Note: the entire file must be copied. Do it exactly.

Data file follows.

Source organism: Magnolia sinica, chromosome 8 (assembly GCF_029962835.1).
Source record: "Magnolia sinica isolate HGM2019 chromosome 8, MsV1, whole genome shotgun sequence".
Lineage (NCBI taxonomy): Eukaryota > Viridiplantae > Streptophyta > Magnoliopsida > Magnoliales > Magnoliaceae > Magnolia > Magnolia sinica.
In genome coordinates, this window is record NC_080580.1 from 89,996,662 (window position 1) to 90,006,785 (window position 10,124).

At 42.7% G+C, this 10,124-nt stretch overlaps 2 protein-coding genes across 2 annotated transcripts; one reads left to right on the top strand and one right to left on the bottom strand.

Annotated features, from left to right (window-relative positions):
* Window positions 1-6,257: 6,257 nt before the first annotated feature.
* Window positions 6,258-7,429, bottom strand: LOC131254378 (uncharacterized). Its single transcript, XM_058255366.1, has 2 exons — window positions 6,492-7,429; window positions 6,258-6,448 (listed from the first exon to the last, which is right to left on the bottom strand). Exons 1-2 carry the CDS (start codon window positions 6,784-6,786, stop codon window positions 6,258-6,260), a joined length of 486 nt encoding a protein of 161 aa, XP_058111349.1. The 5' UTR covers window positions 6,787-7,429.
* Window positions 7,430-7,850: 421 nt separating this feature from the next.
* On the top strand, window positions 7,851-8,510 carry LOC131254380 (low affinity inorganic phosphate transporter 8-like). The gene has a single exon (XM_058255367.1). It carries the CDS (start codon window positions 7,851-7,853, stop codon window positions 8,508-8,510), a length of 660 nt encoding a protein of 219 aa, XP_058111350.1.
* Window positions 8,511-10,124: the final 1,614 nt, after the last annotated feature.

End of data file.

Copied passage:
Source organism: Magnolia sinica, chromosome 8 (assembly GCF_029962835.1).
Source record: "Magnolia sinica isolate HGM2019 chromosome 8, MsV1, whole genome shotgun sequence".
Lineage (NCBI taxonomy): Eukaryota > Viridiplantae > Streptophyta > Magnoliopsida > Magnoliales > Magnoliaceae > Magnolia > Magnolia sinica.
In genome coordinates, this window is record NC_080580.1 from 89,996,662 (window position 1) to 90,006,785 (window position 10,124).

At 42.7% G+C, this 10,124-nt stretch overlaps 2 protein-coding genes across 2 annotated transcripts; one reads left to right on the top strand and one right to left on the bottom strand.

Annotated features, from left to right (window-relative positions):
* Window positions 1-6,257: 6,257 nt before the first annotated feature.
* Window positions 6,258-7,429, bottom strand: LOC131254378 (uncharacterized). Its single transcript, XM_058255366.1, has 2 exons — window positions 6,492-7,429; window positions 6,258-6,448 (listed from the first exon to the last, which is right to left on the bottom strand). Exons 1-2 carry the CDS (start codon window positions 6,784-6,786, stop codon window positions 6,258-6,260), a joined length of 486 nt encoding a protein of 161 aa, XP_058111349.1. The 5' UTR covers window positions 6,787-7,429.
* Window positions 7,430-7,850: 421 nt separating this feature from the next.
* On the top strand, window positions 7,851-8,510 carry LOC131254380 (low affinity inorganic phosphate transporter 8-like). The gene has a single exon (XM_058255367.1). It carries the CDS (start codon window positions 7,851-7,853, stop codon window positions 8,508-8,510), a length of 660 nt encoding a protein of 219 aa, XP_058111350.1.
* Window positions 8,511-10,124: the final 1,614 nt, after the last annotated feature.